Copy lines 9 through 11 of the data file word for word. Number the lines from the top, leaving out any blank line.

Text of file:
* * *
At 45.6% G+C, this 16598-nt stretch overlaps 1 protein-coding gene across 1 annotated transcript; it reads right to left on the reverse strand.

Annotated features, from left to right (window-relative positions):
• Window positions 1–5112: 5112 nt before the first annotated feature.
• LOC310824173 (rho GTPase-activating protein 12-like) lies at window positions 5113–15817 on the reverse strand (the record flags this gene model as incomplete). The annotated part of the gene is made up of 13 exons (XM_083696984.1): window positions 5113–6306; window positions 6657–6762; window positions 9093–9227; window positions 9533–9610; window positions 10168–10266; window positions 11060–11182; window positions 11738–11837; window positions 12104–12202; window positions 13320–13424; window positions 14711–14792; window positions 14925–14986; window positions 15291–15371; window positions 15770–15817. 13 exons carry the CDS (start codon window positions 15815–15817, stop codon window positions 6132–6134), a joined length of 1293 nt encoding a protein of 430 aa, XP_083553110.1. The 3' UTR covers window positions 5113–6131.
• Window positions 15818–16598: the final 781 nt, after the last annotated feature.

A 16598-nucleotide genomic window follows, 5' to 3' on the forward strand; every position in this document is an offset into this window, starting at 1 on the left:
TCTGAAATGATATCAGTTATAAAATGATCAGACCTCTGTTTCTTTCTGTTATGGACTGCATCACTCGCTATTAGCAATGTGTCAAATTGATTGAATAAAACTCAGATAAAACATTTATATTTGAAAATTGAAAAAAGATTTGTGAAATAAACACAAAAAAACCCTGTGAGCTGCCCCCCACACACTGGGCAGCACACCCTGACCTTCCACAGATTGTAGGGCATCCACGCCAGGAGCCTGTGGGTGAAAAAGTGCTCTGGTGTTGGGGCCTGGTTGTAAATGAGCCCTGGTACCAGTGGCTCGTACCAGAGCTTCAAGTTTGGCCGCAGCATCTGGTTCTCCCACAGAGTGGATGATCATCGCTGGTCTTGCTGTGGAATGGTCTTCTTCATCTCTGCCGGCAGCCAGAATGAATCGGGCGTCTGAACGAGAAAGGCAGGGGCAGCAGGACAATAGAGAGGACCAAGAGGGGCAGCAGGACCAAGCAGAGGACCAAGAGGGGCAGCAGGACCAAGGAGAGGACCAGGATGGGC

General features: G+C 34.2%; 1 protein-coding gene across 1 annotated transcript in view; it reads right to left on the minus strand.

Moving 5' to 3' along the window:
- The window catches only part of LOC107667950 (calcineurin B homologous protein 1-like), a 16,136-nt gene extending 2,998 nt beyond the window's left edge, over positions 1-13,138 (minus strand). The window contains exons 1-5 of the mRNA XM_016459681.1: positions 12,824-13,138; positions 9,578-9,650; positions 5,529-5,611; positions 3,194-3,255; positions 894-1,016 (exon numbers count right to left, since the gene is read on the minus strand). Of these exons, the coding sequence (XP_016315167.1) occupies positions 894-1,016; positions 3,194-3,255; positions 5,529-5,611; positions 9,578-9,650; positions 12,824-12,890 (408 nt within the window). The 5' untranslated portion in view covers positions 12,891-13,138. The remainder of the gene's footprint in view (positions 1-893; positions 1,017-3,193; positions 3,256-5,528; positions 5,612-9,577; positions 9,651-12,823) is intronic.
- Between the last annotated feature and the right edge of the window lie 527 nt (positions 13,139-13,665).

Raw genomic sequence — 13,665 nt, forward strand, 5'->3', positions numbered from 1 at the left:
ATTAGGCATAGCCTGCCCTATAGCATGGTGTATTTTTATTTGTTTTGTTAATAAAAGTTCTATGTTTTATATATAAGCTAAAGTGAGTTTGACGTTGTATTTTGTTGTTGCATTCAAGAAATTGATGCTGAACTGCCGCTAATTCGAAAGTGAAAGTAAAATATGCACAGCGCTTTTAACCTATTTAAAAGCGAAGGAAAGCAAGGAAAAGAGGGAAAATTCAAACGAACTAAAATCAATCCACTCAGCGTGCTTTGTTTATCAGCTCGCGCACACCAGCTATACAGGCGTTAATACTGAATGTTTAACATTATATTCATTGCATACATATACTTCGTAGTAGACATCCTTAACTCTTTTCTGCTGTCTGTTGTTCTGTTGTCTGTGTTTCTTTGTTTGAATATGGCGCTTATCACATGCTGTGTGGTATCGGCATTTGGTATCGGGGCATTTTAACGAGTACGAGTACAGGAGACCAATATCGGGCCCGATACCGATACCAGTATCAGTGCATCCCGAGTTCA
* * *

Moving 5' to 3' along the window:
- The window catches only part of LOC107667950 (calcineurin B homologous protein 1-like), a 16,136-nt gene extending 2,998 nt beyond the window's left edge, over positions 1-13,138 (minus strand). The window contains exons 1-5 of the mRNA XM_016459681.1: positions 12,824-13,138; positions 9,578-9,650; positions 5,529-5,611; positions 3,194-3,255; positions 894-1,016 (exon numbers count right to left, since the gene is read on the minus strand). Of these exons, the coding sequence (XP_016315167.1) occupies positions 894-1,016; positions 3,194-3,255; positions 5,529-5,611; positions 9,578-9,650; positions 12,824-12,890 (408 nt within the window). The 5' untranslated portion in view covers positions 12,891-13,138. The remainder of the gene's footprint in view (positions 1-893; positions 1,017-3,193; positions 3,256-5,528; positions 5,612-9,577; positions 9,651-12,823) is intronic.
- Between the last annotated feature and the right edge of the window lie 527 nt (positions 13,139-13,665).